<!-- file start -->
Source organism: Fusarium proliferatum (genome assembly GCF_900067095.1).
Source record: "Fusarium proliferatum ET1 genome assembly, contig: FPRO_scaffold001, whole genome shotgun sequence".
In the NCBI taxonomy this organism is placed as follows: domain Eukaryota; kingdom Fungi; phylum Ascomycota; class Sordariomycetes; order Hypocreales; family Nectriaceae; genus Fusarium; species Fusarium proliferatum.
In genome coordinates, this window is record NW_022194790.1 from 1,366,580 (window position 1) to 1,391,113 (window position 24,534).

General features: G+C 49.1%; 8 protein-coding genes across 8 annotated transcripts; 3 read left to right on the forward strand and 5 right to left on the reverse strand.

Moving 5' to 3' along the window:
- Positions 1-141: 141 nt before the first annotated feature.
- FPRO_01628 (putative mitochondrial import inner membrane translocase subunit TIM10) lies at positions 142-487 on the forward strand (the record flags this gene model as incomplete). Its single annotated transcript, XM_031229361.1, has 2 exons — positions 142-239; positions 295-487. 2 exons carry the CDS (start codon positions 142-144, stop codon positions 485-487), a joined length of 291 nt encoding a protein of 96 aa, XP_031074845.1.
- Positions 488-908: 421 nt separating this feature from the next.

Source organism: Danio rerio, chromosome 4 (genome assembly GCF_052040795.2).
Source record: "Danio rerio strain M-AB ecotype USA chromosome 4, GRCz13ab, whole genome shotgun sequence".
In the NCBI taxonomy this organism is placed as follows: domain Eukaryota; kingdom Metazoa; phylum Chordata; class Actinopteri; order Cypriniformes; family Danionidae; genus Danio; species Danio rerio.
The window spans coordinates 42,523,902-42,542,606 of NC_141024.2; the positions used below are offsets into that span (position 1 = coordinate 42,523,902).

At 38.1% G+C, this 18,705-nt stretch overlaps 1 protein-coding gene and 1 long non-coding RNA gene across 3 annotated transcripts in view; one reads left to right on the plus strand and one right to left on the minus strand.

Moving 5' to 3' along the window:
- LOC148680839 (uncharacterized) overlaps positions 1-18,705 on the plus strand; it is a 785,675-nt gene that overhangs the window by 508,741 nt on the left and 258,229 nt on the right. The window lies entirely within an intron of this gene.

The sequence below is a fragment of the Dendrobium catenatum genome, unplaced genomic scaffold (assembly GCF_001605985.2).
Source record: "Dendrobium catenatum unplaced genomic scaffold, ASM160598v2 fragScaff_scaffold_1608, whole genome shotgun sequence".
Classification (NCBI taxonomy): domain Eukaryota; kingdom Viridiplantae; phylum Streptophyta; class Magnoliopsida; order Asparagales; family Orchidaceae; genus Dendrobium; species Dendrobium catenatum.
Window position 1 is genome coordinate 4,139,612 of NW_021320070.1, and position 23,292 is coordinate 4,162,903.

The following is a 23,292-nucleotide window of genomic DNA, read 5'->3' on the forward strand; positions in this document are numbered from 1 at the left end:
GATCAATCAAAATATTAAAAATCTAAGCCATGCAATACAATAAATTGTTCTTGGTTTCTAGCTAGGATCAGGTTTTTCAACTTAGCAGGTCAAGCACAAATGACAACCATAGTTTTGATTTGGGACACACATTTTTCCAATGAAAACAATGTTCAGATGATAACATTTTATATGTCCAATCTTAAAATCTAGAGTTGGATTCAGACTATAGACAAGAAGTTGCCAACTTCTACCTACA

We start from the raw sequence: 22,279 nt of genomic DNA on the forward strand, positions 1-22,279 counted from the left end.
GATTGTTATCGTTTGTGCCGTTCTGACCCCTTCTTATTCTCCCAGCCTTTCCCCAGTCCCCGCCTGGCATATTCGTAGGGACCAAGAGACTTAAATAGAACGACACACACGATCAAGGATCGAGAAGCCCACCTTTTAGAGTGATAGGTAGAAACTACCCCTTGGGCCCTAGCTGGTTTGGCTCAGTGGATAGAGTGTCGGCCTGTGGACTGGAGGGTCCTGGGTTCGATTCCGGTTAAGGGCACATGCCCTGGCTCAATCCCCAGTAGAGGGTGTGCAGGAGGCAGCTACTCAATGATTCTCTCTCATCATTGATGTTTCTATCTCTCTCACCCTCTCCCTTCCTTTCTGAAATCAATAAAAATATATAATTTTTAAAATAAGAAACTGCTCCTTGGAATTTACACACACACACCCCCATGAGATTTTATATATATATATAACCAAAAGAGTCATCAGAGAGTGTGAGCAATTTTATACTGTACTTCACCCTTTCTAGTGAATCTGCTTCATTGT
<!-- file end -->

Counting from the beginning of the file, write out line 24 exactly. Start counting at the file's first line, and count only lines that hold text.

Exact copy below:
GATTGTTATCGTTTGTGCCGTTCTGACCCCTTCTTATTCTCCCAGCCTTTCCCCAGTCCCCGCCTGGCATATTCGTAGGGACCAAGAGACTTAAATAGAACGACACACACGATCAAGGATCGAGAAGCCCACCTTTTAGAGTGATAGGTAGAAACTACCCCTTGGGCCCTAGCTGGTTTGGCTCAGTGGATAGAGTGTCGGCCTGTGGACTGGAGGGTCCTGGGTTCGATTCCGGTTAAGGGCACATGCCCTGGCTCAATCCCCAGTAGAGGGTGTGCAGGAGGCAGCTACTCAATGATTCTCTCTCATCATTGATGTTTCTATCTCTCTCACCCTCTCCCTTCCTTTCTGAAATCAATAAAAATATATAATTTTTAAAATAAGAAACTGCTCCTTGGAATTTACACACACACACCCCCATGAGATTTTATATATATATATAACCAAAAGAGTCATCAGAGAGTGTGAGCAATTTTATACTGTACTTCACCCTTTCTAGTGAATCTGCTTCATTGT